Sunday Notes: The Tigers are Rebuilding and Everyone is Available

The Detroit Tigers are shedding veteran contracts and restocking what had become a depleted farm system. That’s good news for the team’s future. It’s bad news for their fans in terms of watching winning baseball. As with any rebuild, near-term pennant contention isn’t part of the plan.

Al Avila is approaching the situation with a stiff upper lip. As unpleasant of a task as it might be — no one likes to lose — Detroit’s GM accepts the fact that in order to get better, his team first has to get worse. That’s why he traded J.D. Martinez, Justin Verlander, Justin Upton, Justin Wilson, and even his own son. And he’s not done dealing.

During the General Managers’ Meetings in Orlando, Avila praised both the prospects he’s been acquiring and the young talent that has already begun contributing at the big league level. He then went on to suggest the latter group might not want to invest too heavily in Detroit-area real estate.

“There’s already a nucleus there for our future,” said Avila. “Are they all going to be here three years from now? Possibly. Look at Mikie Mahtook. We still have a lot of control over Mikie Mahtook and he’s not costing us a whole lot. (Nicholas) Castellanos also. We’ve got this year and next year of arbitration, and we’ll have to see where that goes. Jacoby Jones is still developing. You’ve got (Jeimer) Candelario at third base. Those are young players. (James) McCann is arbitration-eligible and starting to make a little bit more money — we’ll see where he goes.

“Right now, the only guys we don’t have much control over are (Ian) Kinsler and (Jose) Iglesias up the middle. With them it’s just one year. Whether they’re going to be with us this year or not, we’ll see.”

Most people expect the 35-year-old Kinsler to be traded during the Winter Meetings, and while an Iglesias departure is less certain, it wouldn’t come as a surprise. Of course, anyone on the roster being shipped out wouldn’t come as a surprise. Again, even some of the young veterans could be playing elsewhere as soon as next season.

“If you look at our pitching staff, (Daniel) Norris is still young,” said Avila. “(Matt) Boyd and (Michael) Fulmer are still young. Are they going to be part of that process three years from now? Quite possibly they could, but I can’t sit here today and tell you which way it’s going to go. We need to continue to add and acquire, and quite frankly, if we do make any more trades down the road, it’s going to be one of those young guys — maybe.”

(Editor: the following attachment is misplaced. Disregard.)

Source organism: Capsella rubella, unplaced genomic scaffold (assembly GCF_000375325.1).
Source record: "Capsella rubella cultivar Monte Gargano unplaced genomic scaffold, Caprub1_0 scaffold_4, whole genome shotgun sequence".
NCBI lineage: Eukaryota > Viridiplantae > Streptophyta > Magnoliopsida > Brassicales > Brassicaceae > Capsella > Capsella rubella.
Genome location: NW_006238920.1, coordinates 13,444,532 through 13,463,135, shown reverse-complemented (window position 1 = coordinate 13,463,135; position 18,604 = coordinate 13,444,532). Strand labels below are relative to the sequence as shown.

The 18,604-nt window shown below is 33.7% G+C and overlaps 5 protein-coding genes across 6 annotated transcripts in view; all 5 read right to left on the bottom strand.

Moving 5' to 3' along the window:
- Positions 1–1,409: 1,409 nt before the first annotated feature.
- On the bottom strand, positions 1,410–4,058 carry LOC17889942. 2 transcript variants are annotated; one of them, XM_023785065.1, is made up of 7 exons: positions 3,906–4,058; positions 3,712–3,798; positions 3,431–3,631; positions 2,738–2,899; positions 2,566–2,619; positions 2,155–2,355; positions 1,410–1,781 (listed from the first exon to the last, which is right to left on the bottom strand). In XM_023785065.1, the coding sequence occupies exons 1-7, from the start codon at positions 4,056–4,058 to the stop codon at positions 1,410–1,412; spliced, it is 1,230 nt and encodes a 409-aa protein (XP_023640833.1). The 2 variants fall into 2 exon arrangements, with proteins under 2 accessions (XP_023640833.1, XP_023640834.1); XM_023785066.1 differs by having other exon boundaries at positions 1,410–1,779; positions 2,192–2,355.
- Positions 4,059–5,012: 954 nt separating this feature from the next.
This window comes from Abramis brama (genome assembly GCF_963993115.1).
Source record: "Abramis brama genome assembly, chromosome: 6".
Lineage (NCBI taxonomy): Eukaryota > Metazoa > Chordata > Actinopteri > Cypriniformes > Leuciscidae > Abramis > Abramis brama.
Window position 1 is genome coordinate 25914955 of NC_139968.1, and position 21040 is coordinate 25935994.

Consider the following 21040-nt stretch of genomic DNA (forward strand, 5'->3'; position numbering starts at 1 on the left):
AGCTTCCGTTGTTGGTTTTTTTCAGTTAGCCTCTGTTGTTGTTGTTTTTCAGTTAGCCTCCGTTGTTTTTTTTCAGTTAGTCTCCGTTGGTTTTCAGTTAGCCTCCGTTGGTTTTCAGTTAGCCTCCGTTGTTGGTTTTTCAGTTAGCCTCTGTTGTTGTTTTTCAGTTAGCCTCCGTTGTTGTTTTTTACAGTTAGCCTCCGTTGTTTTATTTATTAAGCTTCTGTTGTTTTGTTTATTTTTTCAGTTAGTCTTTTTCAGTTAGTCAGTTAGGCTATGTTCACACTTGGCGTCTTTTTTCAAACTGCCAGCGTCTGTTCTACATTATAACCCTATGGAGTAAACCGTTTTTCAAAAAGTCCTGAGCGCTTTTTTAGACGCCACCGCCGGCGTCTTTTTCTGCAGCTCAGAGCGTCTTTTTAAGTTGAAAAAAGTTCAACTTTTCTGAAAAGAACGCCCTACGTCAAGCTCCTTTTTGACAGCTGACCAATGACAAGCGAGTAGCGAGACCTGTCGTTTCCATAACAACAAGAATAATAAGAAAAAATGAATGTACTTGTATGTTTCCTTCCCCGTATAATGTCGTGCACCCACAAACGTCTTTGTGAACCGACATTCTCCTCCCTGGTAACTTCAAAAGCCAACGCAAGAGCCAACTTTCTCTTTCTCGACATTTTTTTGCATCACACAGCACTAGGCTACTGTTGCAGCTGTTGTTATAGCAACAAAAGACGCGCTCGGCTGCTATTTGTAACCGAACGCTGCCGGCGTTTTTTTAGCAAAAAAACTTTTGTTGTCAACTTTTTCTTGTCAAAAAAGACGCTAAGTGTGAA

What would a Fulmer or a Norris — or a Castellanos or a McCann — bring in return? We may find out during the Winter Meetings. We do know that we’ll learn who the Tigers take in the Rule 5 draft, which is another avenue of player acquisition Avila is exploring. Along with well-regarded prospects, the former scouting director is also on the lookout for under-the-radar talent.

“Maybe we’ll find another Mahtook in one of our trades, or we’ll find another (Daniel) Stumpf in the Rule 5,” said Avila. “Maybe we’ll find another J.D. as a minor league free agent. Those aren’t easy to do, but every team has to once in awhile find something like that. There might be a surprise in the minor leagues, too — a player we don’t talk about all of a sudden does something.”

Right now, Tigers fans don’t have much to talk about besides trade speculation and the future. Barring a barrage of pleasant surprises, Avila’s team won’t be contending in the foreseeable future. Rebuilding takes time. It also takes trading away your best players — sometimes even your best young players.

———

Like every organization, the San Diego Padres keep a close eye on trends. And like every forward-thinking organization, they do what they can to stay ahead of them — but not to the extent of recklessly pushing envelopes and trying to reinvent the wheel. In A.J. Preller’s mind, innovation for innovation’s sake alone has limited value.

“Every few years becomes a narrative, depending on which teams and players are successful,”’ said the Padres GM. “What you try to do is work through that and figure out what is realistic and what isn’t. Something you don’t want to do is just copy what another organization is doing. You want to look at your own your own club, your own personnel, and try to figure out which strategies are going to be best.